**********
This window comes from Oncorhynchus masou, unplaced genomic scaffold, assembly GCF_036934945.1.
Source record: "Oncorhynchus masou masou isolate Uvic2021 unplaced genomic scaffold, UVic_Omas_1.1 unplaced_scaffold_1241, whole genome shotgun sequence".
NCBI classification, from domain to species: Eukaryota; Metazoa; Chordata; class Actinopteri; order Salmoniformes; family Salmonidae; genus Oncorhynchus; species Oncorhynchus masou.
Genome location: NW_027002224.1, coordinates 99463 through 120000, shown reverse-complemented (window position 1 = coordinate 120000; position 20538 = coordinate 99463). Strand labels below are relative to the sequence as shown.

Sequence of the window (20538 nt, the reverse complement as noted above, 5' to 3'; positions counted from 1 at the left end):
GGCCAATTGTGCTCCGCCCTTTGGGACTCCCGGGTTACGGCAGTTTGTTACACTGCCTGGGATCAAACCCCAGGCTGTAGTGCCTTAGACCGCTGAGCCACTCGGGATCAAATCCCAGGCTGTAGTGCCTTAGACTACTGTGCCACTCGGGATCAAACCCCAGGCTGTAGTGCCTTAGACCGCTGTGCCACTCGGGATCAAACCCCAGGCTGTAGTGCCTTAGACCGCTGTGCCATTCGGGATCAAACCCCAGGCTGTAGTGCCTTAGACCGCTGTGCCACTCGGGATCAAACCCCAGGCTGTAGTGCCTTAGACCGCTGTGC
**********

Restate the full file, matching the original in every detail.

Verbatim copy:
This window comes from Oncorhynchus masou, unplaced genomic scaffold, assembly GCF_036934945.1.
Source record: "Oncorhynchus masou masou isolate Uvic2021 unplaced genomic scaffold, UVic_Omas_1.1 unplaced_scaffold_1241, whole genome shotgun sequence".
NCBI classification, from domain to species: Eukaryota; Metazoa; Chordata; class Actinopteri; order Salmoniformes; family Salmonidae; genus Oncorhynchus; species Oncorhynchus masou.
Genome location: NW_027002224.1, coordinates 99463 through 120000, shown reverse-complemented (window position 1 = coordinate 120000; position 20538 = coordinate 99463). Strand labels below are relative to the sequence as shown.

Sequence of the window (20538 nt, the reverse complement as noted above, 5' to 3'; positions counted from 1 at the left end):
GGCCAATTGTGCTCCGCCCTTTGGGACTCCCGGGTTACGGCAGTTTGTTACACTGCCTGGGATCAAACCCCAGGCTGTAGTGCCTTAGACCGCTGAGCCACTCGGGATCAAATCCCAGGCTGTAGTGCCTTAGACTACTGTGCCACTCGGGATCAAACCCCAGGCTGTAGTGCCTTAGACCGCTGTGCCACTCGGGATCAAACCCCAGGCTGTAGTGCCTTAGACCGCTGTGCCATTCGGGATCAAACCCCAGGCTGTAGTGCCTTAGACCGCTGTGCCACTCGGGATCAAACCCCAGGCTGTAGTGCCTTAGACCGCTGTGC